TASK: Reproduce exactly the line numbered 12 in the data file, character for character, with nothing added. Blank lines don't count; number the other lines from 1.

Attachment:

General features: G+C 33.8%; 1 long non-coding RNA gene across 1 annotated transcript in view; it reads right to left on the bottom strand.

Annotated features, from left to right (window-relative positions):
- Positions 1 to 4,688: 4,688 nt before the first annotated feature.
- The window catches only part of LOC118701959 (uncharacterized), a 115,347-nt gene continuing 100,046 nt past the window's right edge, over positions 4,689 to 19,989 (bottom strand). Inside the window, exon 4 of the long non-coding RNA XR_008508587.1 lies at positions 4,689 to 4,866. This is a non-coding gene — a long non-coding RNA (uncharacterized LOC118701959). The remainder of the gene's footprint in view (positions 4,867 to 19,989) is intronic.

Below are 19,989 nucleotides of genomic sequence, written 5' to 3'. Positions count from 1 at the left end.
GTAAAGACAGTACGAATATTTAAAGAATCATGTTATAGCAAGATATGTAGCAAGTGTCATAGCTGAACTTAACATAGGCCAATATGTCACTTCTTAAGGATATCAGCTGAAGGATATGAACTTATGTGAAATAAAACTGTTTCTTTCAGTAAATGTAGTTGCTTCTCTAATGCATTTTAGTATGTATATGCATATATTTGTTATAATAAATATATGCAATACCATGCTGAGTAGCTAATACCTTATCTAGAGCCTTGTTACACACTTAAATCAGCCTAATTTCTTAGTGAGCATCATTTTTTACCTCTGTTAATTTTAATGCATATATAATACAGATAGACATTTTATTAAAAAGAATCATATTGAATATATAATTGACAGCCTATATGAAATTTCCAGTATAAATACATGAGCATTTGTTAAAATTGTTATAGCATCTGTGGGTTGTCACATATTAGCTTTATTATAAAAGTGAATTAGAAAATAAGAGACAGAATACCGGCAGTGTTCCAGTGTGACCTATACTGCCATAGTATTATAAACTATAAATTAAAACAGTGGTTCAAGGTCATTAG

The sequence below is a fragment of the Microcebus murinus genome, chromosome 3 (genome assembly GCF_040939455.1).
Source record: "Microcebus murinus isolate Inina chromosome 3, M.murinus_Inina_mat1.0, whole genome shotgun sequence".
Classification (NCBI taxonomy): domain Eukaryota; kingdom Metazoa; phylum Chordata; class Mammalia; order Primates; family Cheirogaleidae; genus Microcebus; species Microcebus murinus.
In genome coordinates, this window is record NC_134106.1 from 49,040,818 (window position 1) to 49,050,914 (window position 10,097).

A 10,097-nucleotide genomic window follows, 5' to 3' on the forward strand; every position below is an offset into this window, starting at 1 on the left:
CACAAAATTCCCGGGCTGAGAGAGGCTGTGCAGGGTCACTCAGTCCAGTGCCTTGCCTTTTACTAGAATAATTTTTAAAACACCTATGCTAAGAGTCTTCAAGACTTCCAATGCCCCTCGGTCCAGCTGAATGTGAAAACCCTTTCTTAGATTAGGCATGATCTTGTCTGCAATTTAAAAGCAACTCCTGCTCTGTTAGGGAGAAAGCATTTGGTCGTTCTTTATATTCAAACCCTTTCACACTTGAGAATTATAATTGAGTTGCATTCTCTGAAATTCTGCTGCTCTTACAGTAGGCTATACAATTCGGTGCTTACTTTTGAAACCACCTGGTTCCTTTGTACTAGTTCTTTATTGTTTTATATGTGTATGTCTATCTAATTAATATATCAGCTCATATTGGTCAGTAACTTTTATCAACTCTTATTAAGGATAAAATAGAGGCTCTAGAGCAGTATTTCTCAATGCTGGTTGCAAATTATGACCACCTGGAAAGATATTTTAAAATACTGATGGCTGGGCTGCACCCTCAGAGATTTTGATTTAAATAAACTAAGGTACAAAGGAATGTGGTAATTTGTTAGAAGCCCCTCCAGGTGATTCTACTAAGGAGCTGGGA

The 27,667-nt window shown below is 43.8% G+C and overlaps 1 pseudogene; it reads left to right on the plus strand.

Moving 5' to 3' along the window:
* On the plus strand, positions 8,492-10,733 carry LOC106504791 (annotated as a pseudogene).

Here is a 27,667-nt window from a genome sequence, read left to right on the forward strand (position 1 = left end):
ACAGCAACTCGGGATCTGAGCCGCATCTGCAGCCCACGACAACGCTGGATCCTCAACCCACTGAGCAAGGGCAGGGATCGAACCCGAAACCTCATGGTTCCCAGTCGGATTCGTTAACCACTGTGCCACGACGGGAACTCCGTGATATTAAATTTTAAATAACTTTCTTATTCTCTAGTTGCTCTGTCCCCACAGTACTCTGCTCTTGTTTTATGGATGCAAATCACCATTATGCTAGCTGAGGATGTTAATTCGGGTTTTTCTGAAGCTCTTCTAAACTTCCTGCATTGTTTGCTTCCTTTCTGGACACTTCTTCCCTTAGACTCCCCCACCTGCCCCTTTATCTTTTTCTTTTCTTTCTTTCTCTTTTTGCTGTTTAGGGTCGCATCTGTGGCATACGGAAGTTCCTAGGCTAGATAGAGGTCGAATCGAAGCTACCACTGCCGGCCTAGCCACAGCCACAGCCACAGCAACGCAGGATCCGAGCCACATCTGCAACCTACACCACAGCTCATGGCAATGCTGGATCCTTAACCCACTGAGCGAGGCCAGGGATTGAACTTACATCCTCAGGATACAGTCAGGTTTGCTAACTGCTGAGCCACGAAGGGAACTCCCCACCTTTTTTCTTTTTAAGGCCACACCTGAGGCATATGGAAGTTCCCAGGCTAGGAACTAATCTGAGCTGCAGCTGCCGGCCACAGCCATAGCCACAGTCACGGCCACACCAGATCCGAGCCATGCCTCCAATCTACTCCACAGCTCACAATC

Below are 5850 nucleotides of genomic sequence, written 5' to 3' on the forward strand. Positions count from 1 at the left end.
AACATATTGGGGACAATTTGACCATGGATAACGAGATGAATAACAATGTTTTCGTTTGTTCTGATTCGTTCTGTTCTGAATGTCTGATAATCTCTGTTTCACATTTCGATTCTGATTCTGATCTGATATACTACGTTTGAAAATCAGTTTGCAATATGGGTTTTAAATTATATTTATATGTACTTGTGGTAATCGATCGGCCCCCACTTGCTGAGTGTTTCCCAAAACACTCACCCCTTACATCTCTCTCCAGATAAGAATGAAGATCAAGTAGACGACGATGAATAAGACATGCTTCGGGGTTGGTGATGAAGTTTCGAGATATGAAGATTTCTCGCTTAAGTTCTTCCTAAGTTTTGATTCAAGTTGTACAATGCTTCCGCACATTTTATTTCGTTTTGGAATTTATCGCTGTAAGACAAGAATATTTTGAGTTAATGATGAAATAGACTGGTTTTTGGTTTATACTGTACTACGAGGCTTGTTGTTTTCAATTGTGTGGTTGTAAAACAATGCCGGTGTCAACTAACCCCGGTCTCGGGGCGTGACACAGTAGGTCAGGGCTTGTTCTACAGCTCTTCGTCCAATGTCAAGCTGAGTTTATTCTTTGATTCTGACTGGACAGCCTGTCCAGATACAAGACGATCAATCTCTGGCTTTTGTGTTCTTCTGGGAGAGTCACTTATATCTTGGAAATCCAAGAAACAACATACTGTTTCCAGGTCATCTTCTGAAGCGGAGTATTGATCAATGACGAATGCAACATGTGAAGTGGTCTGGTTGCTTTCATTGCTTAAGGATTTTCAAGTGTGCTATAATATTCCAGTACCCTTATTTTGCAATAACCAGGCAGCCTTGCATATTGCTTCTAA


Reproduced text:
CACAAAATTCCCGGGCTGAGAGAGGCTGTGCAGGGTCACTCAGTCCAGTGCCTTGCCTTTTACTAGAATAATTTTTAAAACACCTATGCTAAGAGTCTTCAAGACTTCCAATGCCCCTCGGTCCAGCTGAATGTGAAAACCCTTTCTTAGATTAGGCATGATCTTGTCTGCAATTTAAAAGCAACTCCTGCTCTGTTAGGGAGAAAGCATTTGGTCGTTCTTTATATTCAAACCCTTTCACACTTGAGAATTATAATTGAGTTGCATTCTCTGAAATTCTGCTGCTCTTACAGTAGGCTATACAATTCGGTGCTTACTTTTGAAACCACCTGGTTCCTTTGTACTAGTTCTTTATTGTTTTATATGTGTATGTCTATCTAATTAATATATCAGCTCATATTGGTCAGTAACTTTTATCAACTCTTATTAAGGATAAAATAGAGGCTCTAGAGCAGTATTTCTCAATGCTGGTTGCAAATTATGACCACCTGGAAAGATATTTTAAAATACTGATGGCTGGGCTGCACCCTCAGAGATTTTGATTTAAATAAACTAAGGTACAAAGGAATGTGGTAATTTGTTAGAAGCCCCTCCAGGTGATTCTACTAAGGAGCTGGGA